More light: Lasers and laser systems for production engineering get spotlight in Munich
I fell asleep on the flight home from Munich last month and dreamed that I was having a conversation with the famed poet/theorist Goethe, who was also a natural scientist and who dealt with the properties of light in his Theory of Color (much of which has been disparaged by his critics).
I fell asleep on the flight home from Munich last month and dreamed that I was having a conversation with the famed poet/theorist Goethe, who was also a natural scientist and who dealt with the properties of light in his Theory of Color (much of which has been disparaged by his critics). My sleep-induced vision (see below) came about, I think, because Klaus Dittrick, managing director of Messe München, had used Goethe’s supposed last words, “more light,” as the close of his remarks to a group of journalists invited to a preview of this year’s Laser 2007. I am told these were actually not Goethe’s last words, but his second to last, as the actual words, uttered as he lay dying, were “open the second window shutter.”
Dittrick used this as a metaphor, which really struck my fancy, for Messe München throwing open a window to the future of one of today’s most important fundamental technologies, photonics, which we old timers still insist on calling lasers.
After 17 years (the show is biennial) as the leading laser show in the world, it hasn’t lost a beat. When it started in 1973 it occupied just a few halls at the old Messe in downtown Munich and 100 exhibitors (53 from Germany) occupied 5000 m2. At the March show preview we learned that one of the areas of focus at the June show will be lasers for manufacturing. And the entire show will feature more than 1000 exhibitors in 33,000 m2 of hall space.
Dittrick told ILS that more than 280 companies featuring products for industrial materials processing will occupy Hall B3 and he hinted of an option to use adjacent Hall C3 to accommodate any last-minute exhibitors. Hall C3 is being considered for an expanded industrial laser system exhibit at the 2009 show.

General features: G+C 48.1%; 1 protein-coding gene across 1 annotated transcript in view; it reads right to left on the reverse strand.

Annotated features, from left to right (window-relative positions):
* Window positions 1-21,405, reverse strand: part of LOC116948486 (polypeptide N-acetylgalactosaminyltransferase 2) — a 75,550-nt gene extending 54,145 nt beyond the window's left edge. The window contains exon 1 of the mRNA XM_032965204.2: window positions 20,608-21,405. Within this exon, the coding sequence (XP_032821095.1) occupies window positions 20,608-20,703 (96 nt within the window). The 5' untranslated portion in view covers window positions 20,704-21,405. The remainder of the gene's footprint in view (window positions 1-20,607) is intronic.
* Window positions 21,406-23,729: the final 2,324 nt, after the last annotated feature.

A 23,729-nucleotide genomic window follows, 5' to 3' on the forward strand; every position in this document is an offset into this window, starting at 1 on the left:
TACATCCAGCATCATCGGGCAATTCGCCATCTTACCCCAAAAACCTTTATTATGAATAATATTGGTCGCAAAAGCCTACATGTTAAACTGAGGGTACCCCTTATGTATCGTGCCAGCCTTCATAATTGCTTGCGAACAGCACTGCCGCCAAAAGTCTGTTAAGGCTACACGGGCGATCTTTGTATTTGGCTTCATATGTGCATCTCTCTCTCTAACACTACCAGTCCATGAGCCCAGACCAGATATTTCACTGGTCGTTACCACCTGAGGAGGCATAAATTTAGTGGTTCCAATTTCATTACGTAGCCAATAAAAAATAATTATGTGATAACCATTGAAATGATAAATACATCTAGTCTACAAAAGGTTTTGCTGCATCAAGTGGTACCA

Dittrick said that the focus for this year’s show is “Light at Work” (hence the Goethe connection) by emphasizing that the industrial laser content was taking on more of a system look as evidenced by the presence of companies like Kuka, the laser robot integrator that is taking space this year.
ILS has participated in the Munich Laser show for the past 25 years and we have seen the numbers grow as industrial laser product suppliers chose this show to premier new technology and products.
This year several new accompanying events will be held; Photons in Production dedicated to “Bright Light-Smart Systems,” a Photonic Forum called “Talking Trends” by exhibitors, a CEO Round Table featuring a panel of industry heavyweights, and a symposium and presentation of the Carl Zeiss Research Award.
At the concurrent World of Photonics Congress more than 1800 lectures and presentations will be made, chief of which is the 3rd Fiber Laser Workshop and this year’s new addition, Industry Workshops featuring user reports on welding, medical device manufacturing, and microprocessing.
All in all, it’s going to be a busy laser week in Munich, and it sounds like one that potential industrial laser users may not want to miss. Incidentally, in my dream Goethe is countering a thought from me with another of his famous quotes, “One can be very happy without demanding that others agree with him.”